But if Twitter’s newly articulated policy failed to protect its users from other users, it also effectively protected users from Twitter itself. Though the company “reserve[s] the right at all times (but will not have an obligation) to remove or refuse to distribute any Content” and “suspend or terminate users,” it constrains its ability to exercise these powers by characterizing itself in the way it does. Indeed, when you proclaim that you’re “the free speech wing of the free speech party,” as CEO Dick Costolo often does, that creates certain expectations. When you regularly assert that you do not mediate content, users will assume that you do not mediate content, even in cases when that content is highly objectionable.
This doesn’t mean Twitter never censors. During the 2012 Summer Olympics, for example, when the company had a partnership deal with NBC, it temporarily suspended the account of the British journalist Guy Adams after he critiqued an NBC executive and tweeted the executive’s NBC email address, an alleged violation of Twitter’s prohibition against tweeting another user’s private information. Because this action contradicted the company’s loudly professed values, however, Twitter suffered major fallout in the court of public opinion and acted quickly to make amends, reinstating Adams’ account within 48 hours and apologizing to him.
Far more common than incidents like this are ones where the free speech wing of the free speech party gives such free rein to its charges that the neighbors complain. In May 2011, the South Tyneside Council, a municipal government body in the U.K., obtained a court order in California that compelled Twitter to help identify a user known as “Mr. Monkey” who’d been using Twitter to disseminate allegedly libelous material about several members of the council. According to The Guardian, it was “believed to be the first time Twitter has bowed to legal pressure to identify anonymous users.” Twitter reportedly disclosed email addresses, mobile phone numbers, and IP addresses associated with the account to the Council’s attorneys.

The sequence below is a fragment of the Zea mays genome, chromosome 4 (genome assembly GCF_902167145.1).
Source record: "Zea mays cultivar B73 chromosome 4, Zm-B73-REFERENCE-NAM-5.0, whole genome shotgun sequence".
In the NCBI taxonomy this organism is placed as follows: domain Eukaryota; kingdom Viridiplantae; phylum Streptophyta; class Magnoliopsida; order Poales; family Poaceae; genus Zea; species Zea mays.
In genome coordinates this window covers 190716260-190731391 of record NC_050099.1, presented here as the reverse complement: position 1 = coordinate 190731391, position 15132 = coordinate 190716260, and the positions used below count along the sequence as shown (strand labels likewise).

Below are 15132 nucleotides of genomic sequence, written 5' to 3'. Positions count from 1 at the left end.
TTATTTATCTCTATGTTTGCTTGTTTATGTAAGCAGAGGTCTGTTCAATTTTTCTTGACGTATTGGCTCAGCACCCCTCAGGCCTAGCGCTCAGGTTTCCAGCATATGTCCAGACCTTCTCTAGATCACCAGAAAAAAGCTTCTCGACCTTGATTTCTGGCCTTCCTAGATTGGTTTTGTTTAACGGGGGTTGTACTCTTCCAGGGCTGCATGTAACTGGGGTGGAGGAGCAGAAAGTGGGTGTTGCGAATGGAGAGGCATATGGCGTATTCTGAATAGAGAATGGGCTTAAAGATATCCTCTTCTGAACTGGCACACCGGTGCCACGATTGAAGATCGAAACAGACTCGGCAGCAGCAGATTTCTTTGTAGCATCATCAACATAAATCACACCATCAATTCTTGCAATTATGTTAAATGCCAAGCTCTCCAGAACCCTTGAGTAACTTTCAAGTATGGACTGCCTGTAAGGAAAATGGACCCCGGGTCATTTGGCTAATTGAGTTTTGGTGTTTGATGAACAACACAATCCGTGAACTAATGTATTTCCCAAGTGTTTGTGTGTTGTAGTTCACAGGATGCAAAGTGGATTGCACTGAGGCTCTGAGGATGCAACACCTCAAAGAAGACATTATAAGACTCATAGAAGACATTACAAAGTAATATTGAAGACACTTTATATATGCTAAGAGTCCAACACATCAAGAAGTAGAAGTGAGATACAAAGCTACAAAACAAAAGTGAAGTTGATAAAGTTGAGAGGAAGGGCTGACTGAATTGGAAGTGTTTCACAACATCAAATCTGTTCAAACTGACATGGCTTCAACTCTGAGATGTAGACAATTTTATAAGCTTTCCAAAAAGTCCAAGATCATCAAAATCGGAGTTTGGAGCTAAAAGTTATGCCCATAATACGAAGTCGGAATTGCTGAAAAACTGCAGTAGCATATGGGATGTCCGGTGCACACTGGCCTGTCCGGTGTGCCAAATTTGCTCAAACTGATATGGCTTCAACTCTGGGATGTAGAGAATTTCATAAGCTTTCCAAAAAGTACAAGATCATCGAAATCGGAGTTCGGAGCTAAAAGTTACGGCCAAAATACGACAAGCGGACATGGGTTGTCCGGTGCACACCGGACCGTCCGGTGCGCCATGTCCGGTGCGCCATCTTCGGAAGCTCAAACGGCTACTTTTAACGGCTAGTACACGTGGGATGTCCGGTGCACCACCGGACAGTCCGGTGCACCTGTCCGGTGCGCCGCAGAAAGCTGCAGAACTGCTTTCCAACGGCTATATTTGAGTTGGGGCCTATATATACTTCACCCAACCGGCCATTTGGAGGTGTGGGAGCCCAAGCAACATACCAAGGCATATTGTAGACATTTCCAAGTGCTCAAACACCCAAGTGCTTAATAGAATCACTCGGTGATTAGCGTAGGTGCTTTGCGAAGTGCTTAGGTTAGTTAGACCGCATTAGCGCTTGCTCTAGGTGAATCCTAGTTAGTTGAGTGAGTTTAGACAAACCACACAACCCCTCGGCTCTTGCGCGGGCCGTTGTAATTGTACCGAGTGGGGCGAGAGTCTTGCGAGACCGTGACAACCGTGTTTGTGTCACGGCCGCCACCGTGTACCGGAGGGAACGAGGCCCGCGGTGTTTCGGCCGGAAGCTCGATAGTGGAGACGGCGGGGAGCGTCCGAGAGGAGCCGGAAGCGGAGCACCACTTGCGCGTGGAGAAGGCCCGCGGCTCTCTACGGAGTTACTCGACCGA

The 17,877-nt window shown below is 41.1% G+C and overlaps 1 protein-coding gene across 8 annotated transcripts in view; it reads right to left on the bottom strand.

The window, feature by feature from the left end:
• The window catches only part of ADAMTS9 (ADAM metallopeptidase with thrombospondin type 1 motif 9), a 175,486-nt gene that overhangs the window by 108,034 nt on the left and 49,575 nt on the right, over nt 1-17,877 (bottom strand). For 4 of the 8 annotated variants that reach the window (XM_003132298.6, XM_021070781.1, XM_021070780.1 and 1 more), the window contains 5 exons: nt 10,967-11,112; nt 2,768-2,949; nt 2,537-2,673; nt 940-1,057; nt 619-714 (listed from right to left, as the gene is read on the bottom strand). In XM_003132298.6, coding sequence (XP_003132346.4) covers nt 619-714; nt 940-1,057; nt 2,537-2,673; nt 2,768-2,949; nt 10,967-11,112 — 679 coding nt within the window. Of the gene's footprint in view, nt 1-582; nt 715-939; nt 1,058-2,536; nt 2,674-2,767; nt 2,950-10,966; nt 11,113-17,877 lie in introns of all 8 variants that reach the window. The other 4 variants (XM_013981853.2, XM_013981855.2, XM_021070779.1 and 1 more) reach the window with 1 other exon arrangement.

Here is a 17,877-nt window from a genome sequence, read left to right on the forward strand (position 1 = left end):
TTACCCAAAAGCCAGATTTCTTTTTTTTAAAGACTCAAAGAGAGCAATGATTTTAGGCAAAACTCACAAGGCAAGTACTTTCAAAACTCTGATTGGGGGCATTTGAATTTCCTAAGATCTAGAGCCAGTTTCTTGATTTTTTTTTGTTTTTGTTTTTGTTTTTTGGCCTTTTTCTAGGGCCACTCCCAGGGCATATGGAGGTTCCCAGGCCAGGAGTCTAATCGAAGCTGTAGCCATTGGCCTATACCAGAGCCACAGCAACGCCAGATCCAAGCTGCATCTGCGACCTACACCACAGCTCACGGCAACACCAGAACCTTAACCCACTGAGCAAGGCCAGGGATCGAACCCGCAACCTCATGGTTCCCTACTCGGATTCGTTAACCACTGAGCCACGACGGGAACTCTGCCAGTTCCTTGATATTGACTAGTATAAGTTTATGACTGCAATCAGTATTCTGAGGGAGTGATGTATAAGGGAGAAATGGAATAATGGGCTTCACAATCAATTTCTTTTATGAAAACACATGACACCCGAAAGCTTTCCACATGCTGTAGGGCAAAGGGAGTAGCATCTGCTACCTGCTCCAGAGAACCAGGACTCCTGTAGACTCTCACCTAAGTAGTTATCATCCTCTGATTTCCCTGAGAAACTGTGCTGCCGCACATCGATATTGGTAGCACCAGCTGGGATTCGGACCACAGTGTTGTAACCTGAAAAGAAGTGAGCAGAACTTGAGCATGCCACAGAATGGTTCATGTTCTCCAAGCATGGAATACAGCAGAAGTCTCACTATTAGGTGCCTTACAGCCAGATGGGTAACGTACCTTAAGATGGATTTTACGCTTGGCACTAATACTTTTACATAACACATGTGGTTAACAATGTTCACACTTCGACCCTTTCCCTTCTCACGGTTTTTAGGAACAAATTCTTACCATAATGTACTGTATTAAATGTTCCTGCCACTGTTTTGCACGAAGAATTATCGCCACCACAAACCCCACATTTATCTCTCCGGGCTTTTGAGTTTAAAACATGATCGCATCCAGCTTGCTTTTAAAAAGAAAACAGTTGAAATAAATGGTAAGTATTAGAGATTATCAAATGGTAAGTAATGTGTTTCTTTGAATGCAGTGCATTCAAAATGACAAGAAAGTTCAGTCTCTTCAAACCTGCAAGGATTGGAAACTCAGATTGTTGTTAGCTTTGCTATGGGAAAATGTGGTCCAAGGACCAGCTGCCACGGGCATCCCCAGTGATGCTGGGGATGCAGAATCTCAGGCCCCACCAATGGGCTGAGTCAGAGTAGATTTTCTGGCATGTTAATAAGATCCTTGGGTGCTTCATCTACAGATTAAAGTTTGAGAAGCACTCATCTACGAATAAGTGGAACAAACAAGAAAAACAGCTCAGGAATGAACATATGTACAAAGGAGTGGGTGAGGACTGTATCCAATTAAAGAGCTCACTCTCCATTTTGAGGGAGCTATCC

Since then, requests like this have become increasingly common. In 2012, every month brought new high-profile cases of judges, law enforcement agencies, foreign governments, human rights organizations, and private citizens who wanted Twitter to identify users accused of wrongdoing, to delete offensive posts, and to ban objectionable accounts.
Over time, Trust & Safety and Twitter’s legal department (which now oversees Trust & Safety) have developed policies that allow Twitter to comply with country-specific free speech laws and yet still put users at the forefront. “Our mission statement within Trust & Safety is to ensure user trust, protect user rights, and craft and enforce policies to reduce legal risk,” Harvey says. “And that’s legal risk for Twitter and for users.”
Thus, when the company receives a court order or subpoena to disclose user information, it alerts the user in question, so that he or she has an opportunity to contest the disclosure before it happens. When local laws compel Twitter to delete posts or ban accounts in a given country, it does so in a narrow, transparent fashion, blocking the material locally rather than globally, and replacing the blocked material with a grayed-out alert box indicating that an act of officially mandated government censorship has taken place.